Newquay Holiday Handbook

Newquay Holiday Guide

Newquay Holiday Guide

Date Posted: 21 Apr 2022


Why you should visit Newquay

Vibrant Newquay (once known as Towna Blystra) was, like so many Cornish towns, historically a fishing port. The town’s ‘new quay’ was funded in the 1400s and the name stuck. Now you are more likely to come across pleasure crafts than fishing boats.

Newquay may have once had a reputation as a post-exam party town, a place for hen and stag parties, not a family resort, BUT we assure you  it has now been reinvented. It is still a surfing mecca, because it has amazing waves to catch, but it also has so much more to offer.

The town has transformed, with nightclubs of old replaced by indy bars and restaurants attracting a new clientele.

Now something of an independent food haven, including vegan and vegetarian options, people are attracted by more upmarket trends. Additionally, is a very strong community spirit which has been allowed to shine through once again.

The proximity of Newquay Airport is also an attraction for travellers.

How to get there

Despite the airport, most people arrive by car or train. However, you can book flights from a variety of UK destinations. From Humberside and London Gatwick, all direct flights to Newquay are operated by Eastern Airways. From London Heathrow, you can fly non-stop to Newquay with British Airways (a seasonal route that starts in July and ends in September) or from Manchester and Newcastle, you can fly non-stop with easyJet or Loganair.

By car, depending on where you are travelling from, most people take the M5, the A30 and then a short stretch of A39 to get to Newquay. It’s that simple.

If you’re driving to North Cornwall in a plug-in electric vehicle, see our list of charging locations here.

It is also easy to get to Newquay by train from all over the UK, with direct routes from some of the country’s biggest cities, including London, Birmingham and Manchester.

Cornwall is also served by several bus companies. Newquay is served by ‘Transport for Cornwall’ & ‘First Kernow’.


Where to park in Newquay

Newquay has a mixture of council (15) car parks and private parking so choose carefully. Cornwall Council offers the Countywide Rover ticket which can be used for one week in many of the Cornwall Council long stay car park in Newquay and elsewhere in the county, which makes sense, as on-street parking is highly unlikely anywhere in peak season.

Rover tickets are available to buy in advance by calling 0300 1234 222 or emailing Cornwall Council.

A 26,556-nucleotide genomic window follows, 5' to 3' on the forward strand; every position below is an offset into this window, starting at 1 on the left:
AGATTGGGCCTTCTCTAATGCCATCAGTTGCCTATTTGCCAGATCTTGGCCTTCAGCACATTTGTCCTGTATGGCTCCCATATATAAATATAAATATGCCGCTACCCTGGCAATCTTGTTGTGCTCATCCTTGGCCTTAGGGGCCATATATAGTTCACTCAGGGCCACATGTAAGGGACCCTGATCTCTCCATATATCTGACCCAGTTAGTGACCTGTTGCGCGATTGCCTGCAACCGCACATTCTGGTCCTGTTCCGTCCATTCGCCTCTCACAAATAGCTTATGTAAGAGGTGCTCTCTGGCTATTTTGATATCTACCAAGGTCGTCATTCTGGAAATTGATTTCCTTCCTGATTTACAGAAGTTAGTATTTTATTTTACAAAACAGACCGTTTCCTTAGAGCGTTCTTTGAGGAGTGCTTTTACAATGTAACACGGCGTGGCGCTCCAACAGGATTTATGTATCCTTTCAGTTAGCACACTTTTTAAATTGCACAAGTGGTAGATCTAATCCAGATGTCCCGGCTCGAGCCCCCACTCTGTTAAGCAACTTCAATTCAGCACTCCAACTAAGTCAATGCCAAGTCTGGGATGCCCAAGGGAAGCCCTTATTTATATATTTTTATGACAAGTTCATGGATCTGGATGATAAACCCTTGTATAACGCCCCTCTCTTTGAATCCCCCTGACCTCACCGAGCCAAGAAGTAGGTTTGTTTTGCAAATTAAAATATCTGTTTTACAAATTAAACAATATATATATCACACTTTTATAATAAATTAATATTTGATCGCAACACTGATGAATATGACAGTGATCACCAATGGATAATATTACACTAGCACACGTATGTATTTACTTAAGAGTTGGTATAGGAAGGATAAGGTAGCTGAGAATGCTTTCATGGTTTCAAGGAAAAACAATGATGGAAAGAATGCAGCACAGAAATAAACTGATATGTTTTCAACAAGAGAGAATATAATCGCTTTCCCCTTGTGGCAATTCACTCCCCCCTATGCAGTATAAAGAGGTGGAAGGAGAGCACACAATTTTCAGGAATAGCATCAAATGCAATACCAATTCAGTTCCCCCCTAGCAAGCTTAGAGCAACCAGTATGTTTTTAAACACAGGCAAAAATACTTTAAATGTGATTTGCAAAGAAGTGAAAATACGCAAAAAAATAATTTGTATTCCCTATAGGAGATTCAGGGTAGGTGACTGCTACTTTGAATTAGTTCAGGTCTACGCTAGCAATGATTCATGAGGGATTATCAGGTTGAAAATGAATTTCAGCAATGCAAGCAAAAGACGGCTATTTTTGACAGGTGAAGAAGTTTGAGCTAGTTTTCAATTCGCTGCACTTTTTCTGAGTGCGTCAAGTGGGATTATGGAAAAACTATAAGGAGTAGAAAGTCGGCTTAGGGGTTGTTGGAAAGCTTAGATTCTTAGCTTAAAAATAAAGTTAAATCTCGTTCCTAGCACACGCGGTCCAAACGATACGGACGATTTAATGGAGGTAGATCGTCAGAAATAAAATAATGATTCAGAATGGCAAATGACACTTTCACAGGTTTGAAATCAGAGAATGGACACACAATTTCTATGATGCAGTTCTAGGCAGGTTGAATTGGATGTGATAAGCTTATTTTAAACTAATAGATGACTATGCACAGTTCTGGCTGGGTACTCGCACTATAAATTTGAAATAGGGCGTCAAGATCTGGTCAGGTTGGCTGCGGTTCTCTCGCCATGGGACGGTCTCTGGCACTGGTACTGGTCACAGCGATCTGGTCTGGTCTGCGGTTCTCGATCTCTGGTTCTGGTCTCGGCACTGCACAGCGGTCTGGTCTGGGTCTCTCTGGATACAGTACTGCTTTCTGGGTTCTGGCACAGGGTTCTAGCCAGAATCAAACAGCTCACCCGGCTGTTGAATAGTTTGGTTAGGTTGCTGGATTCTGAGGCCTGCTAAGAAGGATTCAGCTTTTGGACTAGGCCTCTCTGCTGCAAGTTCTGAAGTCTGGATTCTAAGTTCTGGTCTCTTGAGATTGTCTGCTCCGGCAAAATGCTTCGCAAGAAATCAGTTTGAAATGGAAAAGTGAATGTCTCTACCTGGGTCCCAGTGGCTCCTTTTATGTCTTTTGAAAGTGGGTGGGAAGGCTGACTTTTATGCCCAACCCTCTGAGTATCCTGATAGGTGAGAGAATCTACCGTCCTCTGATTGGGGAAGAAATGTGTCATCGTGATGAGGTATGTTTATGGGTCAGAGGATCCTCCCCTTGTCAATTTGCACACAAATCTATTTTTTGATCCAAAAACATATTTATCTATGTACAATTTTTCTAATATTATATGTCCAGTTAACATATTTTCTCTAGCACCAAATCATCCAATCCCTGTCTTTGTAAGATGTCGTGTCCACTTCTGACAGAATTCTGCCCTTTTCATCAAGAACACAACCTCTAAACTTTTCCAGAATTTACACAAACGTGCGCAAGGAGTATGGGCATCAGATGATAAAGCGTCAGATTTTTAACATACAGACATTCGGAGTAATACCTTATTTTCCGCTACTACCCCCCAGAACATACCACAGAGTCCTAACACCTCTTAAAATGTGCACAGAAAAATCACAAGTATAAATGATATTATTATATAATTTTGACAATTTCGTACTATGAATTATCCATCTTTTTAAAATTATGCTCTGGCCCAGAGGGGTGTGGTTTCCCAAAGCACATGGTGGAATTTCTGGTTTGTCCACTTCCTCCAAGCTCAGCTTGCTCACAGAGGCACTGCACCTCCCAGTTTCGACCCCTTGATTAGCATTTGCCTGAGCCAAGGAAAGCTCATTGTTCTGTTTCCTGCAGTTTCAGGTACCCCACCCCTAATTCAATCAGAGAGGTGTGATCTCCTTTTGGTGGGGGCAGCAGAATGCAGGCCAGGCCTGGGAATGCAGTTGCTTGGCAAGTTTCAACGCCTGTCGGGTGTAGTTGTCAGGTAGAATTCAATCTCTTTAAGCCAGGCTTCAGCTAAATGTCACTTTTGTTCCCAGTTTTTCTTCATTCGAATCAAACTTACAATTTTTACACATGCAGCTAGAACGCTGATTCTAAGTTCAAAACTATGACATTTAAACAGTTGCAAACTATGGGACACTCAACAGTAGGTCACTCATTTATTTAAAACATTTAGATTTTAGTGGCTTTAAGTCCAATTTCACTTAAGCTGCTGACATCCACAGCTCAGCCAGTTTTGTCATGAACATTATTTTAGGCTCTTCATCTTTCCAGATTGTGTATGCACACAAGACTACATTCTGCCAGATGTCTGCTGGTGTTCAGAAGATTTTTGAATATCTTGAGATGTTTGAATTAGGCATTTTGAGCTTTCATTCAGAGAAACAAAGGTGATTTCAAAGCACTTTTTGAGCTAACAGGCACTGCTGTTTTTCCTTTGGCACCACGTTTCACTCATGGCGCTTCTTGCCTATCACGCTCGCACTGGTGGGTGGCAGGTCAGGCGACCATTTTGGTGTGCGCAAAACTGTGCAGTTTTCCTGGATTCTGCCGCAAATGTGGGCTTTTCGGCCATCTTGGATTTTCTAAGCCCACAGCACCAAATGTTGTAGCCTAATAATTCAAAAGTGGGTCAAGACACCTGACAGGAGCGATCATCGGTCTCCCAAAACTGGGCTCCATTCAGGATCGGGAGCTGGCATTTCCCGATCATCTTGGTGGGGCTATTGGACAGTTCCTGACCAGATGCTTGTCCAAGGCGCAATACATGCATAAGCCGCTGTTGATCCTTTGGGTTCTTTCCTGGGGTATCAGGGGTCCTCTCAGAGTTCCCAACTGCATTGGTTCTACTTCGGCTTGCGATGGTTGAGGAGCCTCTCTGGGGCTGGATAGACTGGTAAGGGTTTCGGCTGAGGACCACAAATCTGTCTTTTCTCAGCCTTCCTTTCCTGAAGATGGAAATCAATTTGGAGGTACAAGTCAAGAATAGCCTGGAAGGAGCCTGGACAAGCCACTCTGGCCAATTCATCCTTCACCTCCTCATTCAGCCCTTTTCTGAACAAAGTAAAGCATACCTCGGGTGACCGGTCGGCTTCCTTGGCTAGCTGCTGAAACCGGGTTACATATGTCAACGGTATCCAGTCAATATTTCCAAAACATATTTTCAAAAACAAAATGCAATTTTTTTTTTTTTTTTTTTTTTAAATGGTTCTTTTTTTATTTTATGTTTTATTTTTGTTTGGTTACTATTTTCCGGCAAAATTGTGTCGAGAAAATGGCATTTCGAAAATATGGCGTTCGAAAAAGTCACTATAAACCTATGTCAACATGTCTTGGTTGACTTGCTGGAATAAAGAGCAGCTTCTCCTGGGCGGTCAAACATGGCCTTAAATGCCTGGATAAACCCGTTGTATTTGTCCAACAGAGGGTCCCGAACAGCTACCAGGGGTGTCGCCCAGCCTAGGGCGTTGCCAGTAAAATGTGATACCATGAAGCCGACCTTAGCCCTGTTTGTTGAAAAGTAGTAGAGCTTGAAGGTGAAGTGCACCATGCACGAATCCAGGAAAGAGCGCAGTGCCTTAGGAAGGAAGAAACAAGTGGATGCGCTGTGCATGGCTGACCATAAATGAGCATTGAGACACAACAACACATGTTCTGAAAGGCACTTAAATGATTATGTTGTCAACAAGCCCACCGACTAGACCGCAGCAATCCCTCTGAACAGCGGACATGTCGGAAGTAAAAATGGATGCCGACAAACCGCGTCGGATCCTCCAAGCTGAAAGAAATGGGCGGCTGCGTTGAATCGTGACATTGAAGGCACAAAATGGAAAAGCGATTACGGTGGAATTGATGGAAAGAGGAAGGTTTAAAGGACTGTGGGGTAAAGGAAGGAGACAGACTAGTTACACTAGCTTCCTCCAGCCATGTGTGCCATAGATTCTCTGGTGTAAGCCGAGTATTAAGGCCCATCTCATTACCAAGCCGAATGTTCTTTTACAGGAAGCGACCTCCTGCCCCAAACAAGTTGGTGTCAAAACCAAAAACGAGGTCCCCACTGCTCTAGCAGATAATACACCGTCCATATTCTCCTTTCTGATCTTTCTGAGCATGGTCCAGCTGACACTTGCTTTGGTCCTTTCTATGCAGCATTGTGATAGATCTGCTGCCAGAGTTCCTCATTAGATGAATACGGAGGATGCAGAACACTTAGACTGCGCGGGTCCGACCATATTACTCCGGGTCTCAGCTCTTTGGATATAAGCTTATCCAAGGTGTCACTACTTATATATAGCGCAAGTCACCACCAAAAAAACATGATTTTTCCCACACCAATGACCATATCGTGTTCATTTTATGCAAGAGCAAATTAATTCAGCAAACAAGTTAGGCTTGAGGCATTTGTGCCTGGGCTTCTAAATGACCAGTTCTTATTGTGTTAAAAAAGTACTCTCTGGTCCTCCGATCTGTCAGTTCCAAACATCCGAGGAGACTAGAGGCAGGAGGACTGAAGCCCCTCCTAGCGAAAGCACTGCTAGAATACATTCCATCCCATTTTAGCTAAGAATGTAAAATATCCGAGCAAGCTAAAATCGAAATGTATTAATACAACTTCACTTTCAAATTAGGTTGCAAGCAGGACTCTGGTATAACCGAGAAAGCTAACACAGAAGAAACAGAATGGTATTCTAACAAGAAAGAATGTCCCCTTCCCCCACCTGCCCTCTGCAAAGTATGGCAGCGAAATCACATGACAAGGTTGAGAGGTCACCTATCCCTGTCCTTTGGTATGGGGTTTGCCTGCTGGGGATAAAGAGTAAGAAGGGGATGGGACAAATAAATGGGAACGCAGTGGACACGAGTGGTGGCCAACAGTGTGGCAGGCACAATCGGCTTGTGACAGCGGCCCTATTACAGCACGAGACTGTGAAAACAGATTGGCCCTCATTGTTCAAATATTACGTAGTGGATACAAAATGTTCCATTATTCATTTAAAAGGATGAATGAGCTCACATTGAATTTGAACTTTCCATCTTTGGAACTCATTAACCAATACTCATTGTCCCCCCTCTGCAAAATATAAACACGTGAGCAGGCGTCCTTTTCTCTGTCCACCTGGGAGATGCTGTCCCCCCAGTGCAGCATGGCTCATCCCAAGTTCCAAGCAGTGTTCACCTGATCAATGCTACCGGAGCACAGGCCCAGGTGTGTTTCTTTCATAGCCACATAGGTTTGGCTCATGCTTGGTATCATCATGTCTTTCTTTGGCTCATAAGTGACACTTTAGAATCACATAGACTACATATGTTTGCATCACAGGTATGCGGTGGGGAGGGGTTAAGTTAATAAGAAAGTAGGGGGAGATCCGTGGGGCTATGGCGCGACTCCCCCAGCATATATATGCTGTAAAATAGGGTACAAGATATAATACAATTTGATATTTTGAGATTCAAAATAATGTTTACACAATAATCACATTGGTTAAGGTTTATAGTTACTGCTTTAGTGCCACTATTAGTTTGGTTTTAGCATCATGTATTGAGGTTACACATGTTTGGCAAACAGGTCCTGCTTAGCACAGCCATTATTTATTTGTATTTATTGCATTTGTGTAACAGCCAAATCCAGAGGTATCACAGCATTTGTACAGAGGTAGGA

After 4 pm there is currently no charge in Council car parks in Newquay, however some charge until 6pm so it’s worth checking first. Please note that many car parks are now pay on exit. You can find information about current prices of the many car parks here.

The short stay car park costs £2.20 for an hour and is at Fore Street.

The car park on Fistral Beach is private, tends to be crowded and is camera-controlled. Be warned, there is no leeway on timing, so please keep your ticket and get back in good time. Around Fistral, you also have council-owned car parks including Belmont, Dane Road Towan Headland and Tower Road.

For the town centre, the harbour and Great Western and Tolcarne beaches, try The Manor, Fore Street (short stay) St George’s Road, Mountwise or Albany Road. There is a small car park at Newquay Harbour but it is a working harbour, so usually quite busy.

For parking on the beach, try Lusty Glaze (parking on the cliff above, with steps down), Porth or Watergate Bay. Crantock and Holywell Bay offer parking on the beach but are National Trust car parks, so perfect if you are a member. Remember to bring your card to scan.

Best places to eat in Newquay

There are some fun places to try, foodwise. These are just a selection.

The Tom Thumb Cocktail Bar is a classy, local, sustainable bar specialising in premium cocktails and coffee, home-made syrups and vermouths plus food such as vegan mezze boards; they usually hold events there, too.

If eating at home, why not try Sprout Health? Based in an old print house, it is popular for one-pot meals such as delicious daals. The cakes are pretty tasty, too, and you can buy healthy store cupboard staples.

Don’t forget Gilmore’s for mini-golf (great to entertain the kids) tacos, tequila and beer. For casual dining on the coast, Great Western Beach is a burger and surf paradise.

Or maybe The Jam Jar is for you, a small, independent coffee shop also offering superfood smoothies, healthy breakfast bowls and toasted bagels.

Escape to the water’s edge for fine dining at luxurious Lewinnick Lodge, which is home to classic Cornish dishes and seafood specials, with the bonus of spectacular cliff edge views over the Atlantic ocean.

The Fistral Beach Hotel is also renowned for an awesome dinner out. Maybe enjoy a spa day followed by dinner.

the jam jar newquay
the jam jar coffee

Try El Huichol for authentic Mexican food usually situated at Newquay Harbour, offering takeaways and deliveries with character. For pan-Asian, it has to be Kahuna. Or maybe a taste of global Australian influenced food with Bush Pepper is your choice.

Seafood lovers will adore the Fish House at Fistral, for vibrant dishes cooked by chef Paul Harwood, but do have a search around as there are so many places to eat in the town. Find your own favourite – and let us know about it.

Fish House Fistral

Categories: Things to do

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